I read this just tonight...and needed to. During these, oh-so-short holidays with all three children home with me, what is really important? May it speak to you too....


Ten years from now, it won't have mattered whether or not the sink was perfectly scrubbed.
Ten years from now it will have mattered that I stopped scrubbing the sink to listen to a problem they were having in school. 
Ten years from now, it won't have mattered that the plates were chipped or that the cups were not a matched set.
Ten years from now, it will have mattered that we sat down at the table together, said a blessing, and shared stories about what happened that day.
Ten years from now, it won't have mattered that their books were scattered everywhere.
Ten years from now, it will have mattered that they loved to read and did so in every corner of the house.
Ten years from now, it won't have mattered if they ran off to school with wrinkled shirts or grass stains on their pants.
Ten years from now, it will have mattered that they were always told, "I love you. Have a great day!" as they dashed out the door - wrinkles, grass stains, and all.
Ten years from now, it won't have mattered that their beds were made haphazardly; that there were lumps under the covers and pillows left on the floor.
Ten years from now, it will have mattered that I leaned over their rumpled beds, kissed them goodnight and assured them that even as they slept, they were loved.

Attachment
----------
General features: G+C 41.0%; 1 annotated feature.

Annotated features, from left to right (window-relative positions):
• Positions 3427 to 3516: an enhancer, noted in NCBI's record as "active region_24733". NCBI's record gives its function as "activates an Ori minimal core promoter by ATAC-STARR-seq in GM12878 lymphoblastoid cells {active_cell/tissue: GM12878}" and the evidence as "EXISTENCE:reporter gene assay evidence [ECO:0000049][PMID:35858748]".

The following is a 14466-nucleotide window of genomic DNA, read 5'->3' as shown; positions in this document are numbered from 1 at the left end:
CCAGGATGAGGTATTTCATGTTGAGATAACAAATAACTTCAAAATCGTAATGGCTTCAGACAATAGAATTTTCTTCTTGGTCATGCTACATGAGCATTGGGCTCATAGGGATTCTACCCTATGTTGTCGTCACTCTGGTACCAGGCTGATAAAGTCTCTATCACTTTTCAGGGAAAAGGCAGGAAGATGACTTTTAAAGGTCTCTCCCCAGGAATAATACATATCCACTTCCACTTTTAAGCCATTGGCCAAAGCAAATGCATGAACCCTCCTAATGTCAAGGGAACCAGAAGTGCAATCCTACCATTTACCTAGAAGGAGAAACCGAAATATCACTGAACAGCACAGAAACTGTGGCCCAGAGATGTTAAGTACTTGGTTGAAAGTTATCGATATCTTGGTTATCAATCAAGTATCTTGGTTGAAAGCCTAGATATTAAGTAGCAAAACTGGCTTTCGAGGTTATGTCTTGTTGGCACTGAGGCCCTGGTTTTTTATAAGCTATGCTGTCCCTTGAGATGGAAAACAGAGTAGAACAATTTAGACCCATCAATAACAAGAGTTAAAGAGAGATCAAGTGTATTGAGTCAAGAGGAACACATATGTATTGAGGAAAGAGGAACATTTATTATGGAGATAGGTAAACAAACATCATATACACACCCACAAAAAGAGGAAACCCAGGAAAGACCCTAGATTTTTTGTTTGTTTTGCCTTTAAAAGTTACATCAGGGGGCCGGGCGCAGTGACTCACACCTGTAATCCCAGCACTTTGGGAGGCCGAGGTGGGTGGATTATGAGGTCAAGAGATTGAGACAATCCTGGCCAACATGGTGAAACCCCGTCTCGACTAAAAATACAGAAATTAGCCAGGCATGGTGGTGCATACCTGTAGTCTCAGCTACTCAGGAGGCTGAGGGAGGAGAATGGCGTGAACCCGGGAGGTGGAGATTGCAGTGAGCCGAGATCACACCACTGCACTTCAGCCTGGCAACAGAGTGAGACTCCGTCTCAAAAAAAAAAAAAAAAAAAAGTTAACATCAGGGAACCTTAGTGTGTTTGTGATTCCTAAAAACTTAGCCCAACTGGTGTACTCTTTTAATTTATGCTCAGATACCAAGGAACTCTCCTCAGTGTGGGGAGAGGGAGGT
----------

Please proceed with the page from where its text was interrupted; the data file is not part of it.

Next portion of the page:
Ten years from now . . .
Ten years from now it won't have mattered that the couch was threadbare.
Ten years from now, it will have mattered that we sat on that couch and laughed until we cried – and that on that very same couch, I held them when they cried genuine tears of sadness.
Ten years from now, it won't have mattered if there were muddy footprints tracked through the house.
Ten years from now, it will have mattered that they ran with abandon, filled their lungs with fresh air, and connected with the wonder of nature.
Ten years from now, it won’t have mattered if I won every argument.
Ten years from now, it will have mattered that I lived my values.
Ten years from now, it won't have mattered that they didn't get everything they wanted.
Ten years from now, it will have mattered that their deepest needs were met.
Ten years from now, it won't have mattered that I wasn't a perfect parent.
Ten years from now, it will have mattered – and mattered deeply – that I was a present parent.
So today and every day, may I live in the moment with my children, with my eyes to their future. 
And let me offer my children the gift of what will have mattered in ten years.

- by Lauren Rosenfeld, M.A., M.Ed., Author of Your To Be List